Nowadays this concept has spread and many countries have incorporated it into their legislation. There is a general understanding that by simply claiming an extraordinary event as force majeure a party is automatically discharged from any contractual duties. This assumption is often incorrect and thorough attention must be paid before invoking force majeure. This article is intended to draw attention to the definition of force majeure and its application2, and to give general guidance which may assist a contracting party when faced with a possible force majeure event.
What is force majeure? Certain events, beyond the control of the parties, may inhibit the parties from fulfilling their duties and obligations under the project agreements. To avoid the resultant breach of contract, parties may prefer to excuse contractual obligations to the extent that they have been so inhibited.
Different legal systems have developed different theories in response to this need, including the doctrines of impossibility and frustration in England and the United States and force majeure in France.
Under French law force majeure is an event that is unforeseeable, unavoidable and external that makes execution impossible.
Generally, force majeure means what the contract says it means. Are force majeure clauses standardized? Force majeure is often treated as a standard clause that cannot be changed.
However, as the clause excuses a party from carrying out its obligations, it needs to be carefully thought through and tailored for the project in question. It may be appropriate for there to be different events that give rise to different contractual consequences. It is important to note that Lenders do not like force majeure as it creates a level of uncertainty for them.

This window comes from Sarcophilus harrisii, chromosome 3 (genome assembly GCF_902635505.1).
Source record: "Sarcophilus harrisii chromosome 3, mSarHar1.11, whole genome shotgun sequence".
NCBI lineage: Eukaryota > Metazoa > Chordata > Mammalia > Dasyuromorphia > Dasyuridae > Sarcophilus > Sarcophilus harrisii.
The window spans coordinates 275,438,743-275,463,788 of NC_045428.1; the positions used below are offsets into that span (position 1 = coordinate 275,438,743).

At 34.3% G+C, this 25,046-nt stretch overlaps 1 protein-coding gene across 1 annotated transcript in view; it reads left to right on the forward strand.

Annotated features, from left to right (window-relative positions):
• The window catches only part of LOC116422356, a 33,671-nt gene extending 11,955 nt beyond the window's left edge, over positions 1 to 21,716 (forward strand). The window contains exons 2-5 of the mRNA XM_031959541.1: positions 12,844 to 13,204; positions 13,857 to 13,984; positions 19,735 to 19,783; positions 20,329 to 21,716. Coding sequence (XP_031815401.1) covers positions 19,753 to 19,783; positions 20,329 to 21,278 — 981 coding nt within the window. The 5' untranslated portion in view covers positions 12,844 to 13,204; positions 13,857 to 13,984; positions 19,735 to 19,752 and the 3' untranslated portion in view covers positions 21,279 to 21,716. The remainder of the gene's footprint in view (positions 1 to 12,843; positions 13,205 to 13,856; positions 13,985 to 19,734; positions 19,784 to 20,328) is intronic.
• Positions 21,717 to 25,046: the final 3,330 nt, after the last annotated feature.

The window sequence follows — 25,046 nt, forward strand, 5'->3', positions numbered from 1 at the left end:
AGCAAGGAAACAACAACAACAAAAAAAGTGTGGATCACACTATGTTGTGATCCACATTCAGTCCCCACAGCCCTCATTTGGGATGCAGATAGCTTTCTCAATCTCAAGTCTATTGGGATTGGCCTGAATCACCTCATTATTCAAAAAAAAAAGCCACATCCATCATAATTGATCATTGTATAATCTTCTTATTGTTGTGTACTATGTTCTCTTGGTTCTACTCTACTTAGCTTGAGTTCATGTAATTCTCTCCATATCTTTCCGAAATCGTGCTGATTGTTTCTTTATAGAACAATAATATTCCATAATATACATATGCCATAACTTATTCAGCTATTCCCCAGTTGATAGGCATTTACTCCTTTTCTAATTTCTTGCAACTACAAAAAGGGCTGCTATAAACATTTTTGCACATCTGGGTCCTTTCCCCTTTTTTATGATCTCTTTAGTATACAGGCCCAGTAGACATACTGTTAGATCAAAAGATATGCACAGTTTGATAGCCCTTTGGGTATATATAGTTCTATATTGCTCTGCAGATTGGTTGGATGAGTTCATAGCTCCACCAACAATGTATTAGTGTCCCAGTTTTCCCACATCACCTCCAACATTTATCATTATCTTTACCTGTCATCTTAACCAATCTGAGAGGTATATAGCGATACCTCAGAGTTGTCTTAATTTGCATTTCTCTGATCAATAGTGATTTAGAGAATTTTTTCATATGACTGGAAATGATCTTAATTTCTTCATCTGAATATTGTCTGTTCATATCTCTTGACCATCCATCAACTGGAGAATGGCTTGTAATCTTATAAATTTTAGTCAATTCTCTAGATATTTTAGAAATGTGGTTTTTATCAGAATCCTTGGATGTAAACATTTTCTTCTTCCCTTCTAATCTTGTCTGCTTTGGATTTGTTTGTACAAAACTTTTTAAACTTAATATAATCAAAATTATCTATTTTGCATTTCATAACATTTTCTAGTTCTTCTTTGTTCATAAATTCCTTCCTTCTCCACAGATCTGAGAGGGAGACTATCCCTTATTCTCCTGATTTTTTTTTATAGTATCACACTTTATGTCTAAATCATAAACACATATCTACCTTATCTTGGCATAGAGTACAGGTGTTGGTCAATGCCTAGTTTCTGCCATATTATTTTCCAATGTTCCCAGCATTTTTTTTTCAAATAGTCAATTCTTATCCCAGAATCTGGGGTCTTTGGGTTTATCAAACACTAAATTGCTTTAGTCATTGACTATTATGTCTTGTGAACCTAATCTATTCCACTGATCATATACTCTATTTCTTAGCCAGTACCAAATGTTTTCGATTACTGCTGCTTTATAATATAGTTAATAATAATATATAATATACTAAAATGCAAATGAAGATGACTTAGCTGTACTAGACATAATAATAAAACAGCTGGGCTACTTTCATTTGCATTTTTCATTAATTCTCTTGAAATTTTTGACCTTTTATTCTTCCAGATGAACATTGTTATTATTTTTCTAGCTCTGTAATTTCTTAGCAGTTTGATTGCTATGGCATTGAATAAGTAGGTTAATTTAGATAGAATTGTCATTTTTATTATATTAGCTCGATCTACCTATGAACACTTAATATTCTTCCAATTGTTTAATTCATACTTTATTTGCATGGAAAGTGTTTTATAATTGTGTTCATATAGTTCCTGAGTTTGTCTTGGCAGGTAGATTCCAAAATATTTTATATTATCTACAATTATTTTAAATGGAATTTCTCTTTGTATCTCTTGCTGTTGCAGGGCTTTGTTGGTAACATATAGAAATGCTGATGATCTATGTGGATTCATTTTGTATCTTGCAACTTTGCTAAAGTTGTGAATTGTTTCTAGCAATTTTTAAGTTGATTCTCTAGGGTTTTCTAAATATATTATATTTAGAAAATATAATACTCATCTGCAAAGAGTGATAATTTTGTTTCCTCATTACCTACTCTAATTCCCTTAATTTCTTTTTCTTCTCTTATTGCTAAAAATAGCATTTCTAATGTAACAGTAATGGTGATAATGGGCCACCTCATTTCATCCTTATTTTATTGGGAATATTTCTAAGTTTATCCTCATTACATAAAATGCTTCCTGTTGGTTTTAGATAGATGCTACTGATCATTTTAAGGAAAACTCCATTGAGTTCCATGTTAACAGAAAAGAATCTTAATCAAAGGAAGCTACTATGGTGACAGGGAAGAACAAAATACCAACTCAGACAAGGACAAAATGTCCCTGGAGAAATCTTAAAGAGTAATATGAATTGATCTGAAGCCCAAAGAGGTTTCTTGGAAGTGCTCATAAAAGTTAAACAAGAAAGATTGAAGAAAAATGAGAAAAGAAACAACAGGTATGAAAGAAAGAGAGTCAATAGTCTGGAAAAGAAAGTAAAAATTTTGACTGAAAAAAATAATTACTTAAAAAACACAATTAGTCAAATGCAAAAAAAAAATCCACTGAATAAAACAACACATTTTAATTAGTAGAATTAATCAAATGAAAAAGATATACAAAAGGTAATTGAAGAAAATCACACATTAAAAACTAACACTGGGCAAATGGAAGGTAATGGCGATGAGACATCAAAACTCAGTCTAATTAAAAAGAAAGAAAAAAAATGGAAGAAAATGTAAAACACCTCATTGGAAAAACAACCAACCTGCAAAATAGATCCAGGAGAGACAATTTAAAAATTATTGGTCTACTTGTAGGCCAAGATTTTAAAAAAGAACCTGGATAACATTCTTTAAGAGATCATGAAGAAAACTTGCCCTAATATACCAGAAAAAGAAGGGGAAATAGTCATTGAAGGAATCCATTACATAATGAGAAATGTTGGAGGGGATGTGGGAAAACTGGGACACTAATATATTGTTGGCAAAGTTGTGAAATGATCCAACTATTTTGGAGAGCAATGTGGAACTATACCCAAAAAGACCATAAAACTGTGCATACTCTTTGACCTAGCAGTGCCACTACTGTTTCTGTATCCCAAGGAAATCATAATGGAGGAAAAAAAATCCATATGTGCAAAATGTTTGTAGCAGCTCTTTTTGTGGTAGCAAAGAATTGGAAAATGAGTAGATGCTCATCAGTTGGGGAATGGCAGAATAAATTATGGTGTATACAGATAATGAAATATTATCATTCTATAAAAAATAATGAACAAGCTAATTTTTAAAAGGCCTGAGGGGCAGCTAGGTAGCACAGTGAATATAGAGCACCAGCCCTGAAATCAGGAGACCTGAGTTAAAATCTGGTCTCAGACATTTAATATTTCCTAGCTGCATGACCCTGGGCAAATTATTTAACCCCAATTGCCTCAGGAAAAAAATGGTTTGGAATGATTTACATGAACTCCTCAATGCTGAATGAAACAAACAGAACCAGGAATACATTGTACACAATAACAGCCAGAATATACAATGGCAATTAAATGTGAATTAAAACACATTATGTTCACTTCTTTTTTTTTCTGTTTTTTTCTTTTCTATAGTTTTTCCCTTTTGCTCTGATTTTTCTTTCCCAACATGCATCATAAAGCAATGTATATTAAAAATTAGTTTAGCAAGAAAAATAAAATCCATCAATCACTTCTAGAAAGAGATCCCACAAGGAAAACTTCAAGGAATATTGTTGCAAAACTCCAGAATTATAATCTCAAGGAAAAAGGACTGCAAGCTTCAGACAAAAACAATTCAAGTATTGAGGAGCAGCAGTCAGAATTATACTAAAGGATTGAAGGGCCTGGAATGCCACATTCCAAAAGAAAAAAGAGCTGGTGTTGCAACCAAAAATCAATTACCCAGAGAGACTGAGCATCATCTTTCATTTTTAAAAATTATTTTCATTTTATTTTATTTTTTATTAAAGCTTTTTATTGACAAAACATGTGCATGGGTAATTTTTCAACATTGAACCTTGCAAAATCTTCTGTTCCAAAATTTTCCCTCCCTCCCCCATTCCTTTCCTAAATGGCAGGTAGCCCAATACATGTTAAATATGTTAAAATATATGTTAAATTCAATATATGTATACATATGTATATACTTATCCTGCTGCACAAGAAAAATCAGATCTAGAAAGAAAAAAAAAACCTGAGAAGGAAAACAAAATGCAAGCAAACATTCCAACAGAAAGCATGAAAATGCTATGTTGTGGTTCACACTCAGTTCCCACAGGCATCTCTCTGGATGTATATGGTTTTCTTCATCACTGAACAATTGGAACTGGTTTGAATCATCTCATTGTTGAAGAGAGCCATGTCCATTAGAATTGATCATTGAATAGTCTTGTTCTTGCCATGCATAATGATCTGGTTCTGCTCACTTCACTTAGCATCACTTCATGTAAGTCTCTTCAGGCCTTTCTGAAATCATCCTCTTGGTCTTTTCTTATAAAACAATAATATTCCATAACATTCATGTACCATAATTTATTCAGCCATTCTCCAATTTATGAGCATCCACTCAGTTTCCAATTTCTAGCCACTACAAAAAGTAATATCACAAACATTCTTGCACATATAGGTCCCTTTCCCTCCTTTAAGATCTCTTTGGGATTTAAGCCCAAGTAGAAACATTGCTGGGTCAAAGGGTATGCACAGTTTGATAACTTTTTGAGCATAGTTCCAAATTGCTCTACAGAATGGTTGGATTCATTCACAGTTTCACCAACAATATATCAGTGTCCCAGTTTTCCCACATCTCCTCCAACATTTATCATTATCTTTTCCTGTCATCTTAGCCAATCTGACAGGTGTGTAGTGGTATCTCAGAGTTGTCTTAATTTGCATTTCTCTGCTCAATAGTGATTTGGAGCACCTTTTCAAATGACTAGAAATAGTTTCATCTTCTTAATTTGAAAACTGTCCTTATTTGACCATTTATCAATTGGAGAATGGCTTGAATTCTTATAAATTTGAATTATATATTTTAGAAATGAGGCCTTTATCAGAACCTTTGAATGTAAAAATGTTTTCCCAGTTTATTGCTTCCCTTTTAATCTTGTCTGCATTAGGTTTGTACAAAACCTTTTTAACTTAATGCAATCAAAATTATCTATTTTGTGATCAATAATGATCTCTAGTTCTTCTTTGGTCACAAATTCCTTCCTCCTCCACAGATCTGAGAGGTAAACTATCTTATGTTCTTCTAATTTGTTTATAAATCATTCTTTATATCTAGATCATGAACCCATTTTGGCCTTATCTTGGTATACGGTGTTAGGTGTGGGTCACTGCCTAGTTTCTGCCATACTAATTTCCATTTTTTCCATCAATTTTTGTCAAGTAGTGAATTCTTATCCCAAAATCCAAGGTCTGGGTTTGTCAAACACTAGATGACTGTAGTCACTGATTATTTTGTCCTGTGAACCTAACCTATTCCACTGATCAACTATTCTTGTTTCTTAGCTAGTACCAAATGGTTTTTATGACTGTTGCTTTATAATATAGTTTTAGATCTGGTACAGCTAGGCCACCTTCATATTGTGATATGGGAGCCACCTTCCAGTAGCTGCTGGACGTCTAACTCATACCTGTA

Therefore, where external funding is to be called upon, thought should be given when drafting the underlying project agreements as to what Lenders are likely to accept.
Checklist of issues to consider re. Force Majeure Who should bear risk? The risk of force majeure is generally allocated to the grantor.
However, in certain markets, such as the UK, the grantor may require the project company to bear a portion, or all, of the force majeure risk or may separate the risks between natural and political force majeure events, with different consequences see below.
What are the consequences of force majeure event? Should the affected party be relieved of its obligations to perform under the contract?
In some projects a force majeure event is likely to have an impact on the whole project — such as lightning striking a power plant transmission substation and making it temporarily unusable. However, in other projects, such as a water concession over a whole network, even if force majeure has an impact on a specific treatment plant or pumping station, it may not affect the whole network.
The affected party should be under an express duty to minimize the disruption caused by force majeure.
Care should be taken to ensure that force majeure events only relieve obligations to the extent that they prevent the party from performing them. Liquidated damages Is the contractor to pay liquidated damages if completion or some other event does not occur by a specified date?